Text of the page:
Warriors Help Ava Fight Rare Tumor
By Pat Szpekowski, Observer Correspondent
April 27, 2017

BATAVIA—Ava Georgia Olson, 9, a student at Holy Cross School here, loves sports and is a big fan of the Chicago Cubs.

She and her mother Jodi, her father Ken, and brother Max, 11, enjoyed the thrill of the team’s first World Series Championship since 1908.

But the day after their team’s victory last Nov. 3, Ava’s life — but not her fighting spirit — completely changed.

That was the day when she was diagnosed with a rare and aggressive brain tumor called diffuse intrinsic pontina gliona (DIPG).

DIPG affects children almost exclusively, and approximately 200-400 children in the United States are diagnosed each year.

“Our life has completely changed,” said Ken Olson, a chiropractic physician.

“Every day we say to ourselves, ‘What is God asking us to do?’ instead of saying, ‘Why us?’

“Since that day, we have been overwhelmed with the love and support from our faith community at Holy Cross,” he added. “We have received many prayer cards and notes from all over the world. Our pastor, Father (James) Parker, distributed over 10,000 prayer cards in support of Ava.”
Prayers — from everyone — are important, Ken said.

“My good friend Father Keith Romke, the Diocese of Rockford director of vocations, was with us when we received the diagnosis.

“He fired us up to pray to Blessed Chiara Badano who needs one more miracle to have full consideration to be canonized as a saint. Through our prayers, let us make that miracle Ava.”  (See box, below left.)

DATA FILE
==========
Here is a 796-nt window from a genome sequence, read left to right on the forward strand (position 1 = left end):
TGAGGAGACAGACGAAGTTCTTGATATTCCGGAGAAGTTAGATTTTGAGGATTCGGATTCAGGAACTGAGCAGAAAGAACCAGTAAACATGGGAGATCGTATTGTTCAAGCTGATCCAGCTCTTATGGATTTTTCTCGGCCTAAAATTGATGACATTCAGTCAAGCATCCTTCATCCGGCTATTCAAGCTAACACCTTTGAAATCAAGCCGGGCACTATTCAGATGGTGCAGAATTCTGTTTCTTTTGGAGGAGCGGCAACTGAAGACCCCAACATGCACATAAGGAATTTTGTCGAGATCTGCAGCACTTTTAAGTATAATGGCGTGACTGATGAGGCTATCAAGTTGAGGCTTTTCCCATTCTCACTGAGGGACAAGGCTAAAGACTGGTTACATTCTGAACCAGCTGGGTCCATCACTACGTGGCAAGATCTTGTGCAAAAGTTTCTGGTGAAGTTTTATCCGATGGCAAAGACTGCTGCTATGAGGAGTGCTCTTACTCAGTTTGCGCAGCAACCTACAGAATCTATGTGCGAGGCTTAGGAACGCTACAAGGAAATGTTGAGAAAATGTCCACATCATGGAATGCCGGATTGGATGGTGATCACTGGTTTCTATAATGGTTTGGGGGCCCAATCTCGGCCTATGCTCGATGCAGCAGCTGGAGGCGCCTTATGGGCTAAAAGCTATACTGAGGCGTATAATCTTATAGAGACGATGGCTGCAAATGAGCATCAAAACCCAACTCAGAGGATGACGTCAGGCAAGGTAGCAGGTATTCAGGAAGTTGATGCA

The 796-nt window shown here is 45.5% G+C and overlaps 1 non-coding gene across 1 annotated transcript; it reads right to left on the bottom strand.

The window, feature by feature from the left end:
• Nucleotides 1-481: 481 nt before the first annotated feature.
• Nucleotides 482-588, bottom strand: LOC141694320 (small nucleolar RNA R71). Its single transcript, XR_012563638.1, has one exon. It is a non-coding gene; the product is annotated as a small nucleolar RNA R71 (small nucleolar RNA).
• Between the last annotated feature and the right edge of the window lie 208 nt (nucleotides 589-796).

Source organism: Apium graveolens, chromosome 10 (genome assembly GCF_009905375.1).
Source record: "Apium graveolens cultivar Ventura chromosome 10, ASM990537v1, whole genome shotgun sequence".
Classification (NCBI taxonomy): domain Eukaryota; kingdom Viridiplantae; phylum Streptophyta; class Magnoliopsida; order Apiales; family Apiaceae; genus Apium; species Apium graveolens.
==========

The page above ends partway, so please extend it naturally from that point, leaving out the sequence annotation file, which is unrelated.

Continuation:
As Ava’s Warriors, area Catholic schools, parishes, families and friends have rallied behind the Olsons to hold a variety of fundraisers. A 5K walk/run and local restaurant benefits are among the efforts.

These will help the family with the burden of Ava’s health care costs, which are not covered by insurance.

Due to FDA regulations, treatment is not available in the United States. It is costly, out-of-pocket, but can be done with the generous support of others.

Six weeks ago the family traveled to London, England, where Ava underwent a pioneering Convection Enhanced Delivery (CED) 9.5-hour operation to fit four precision catheters near the tumor and administer chemotherapy drugs.

“We carefully researched every option and clinical trials and have taken charge,” says Ken. “This is our hope and priority. God has given us this cross in our lives.”

The Olson’s expect to travel every six weeks back to London for the next six months, remaining a week each time for Ava’s care.

“Friends have said to us that perhaps God gave us Ava because we are the people who can give her the exact care she needs,” said Ken. “So many people have helped, giving us great peace through prayers and financial support.”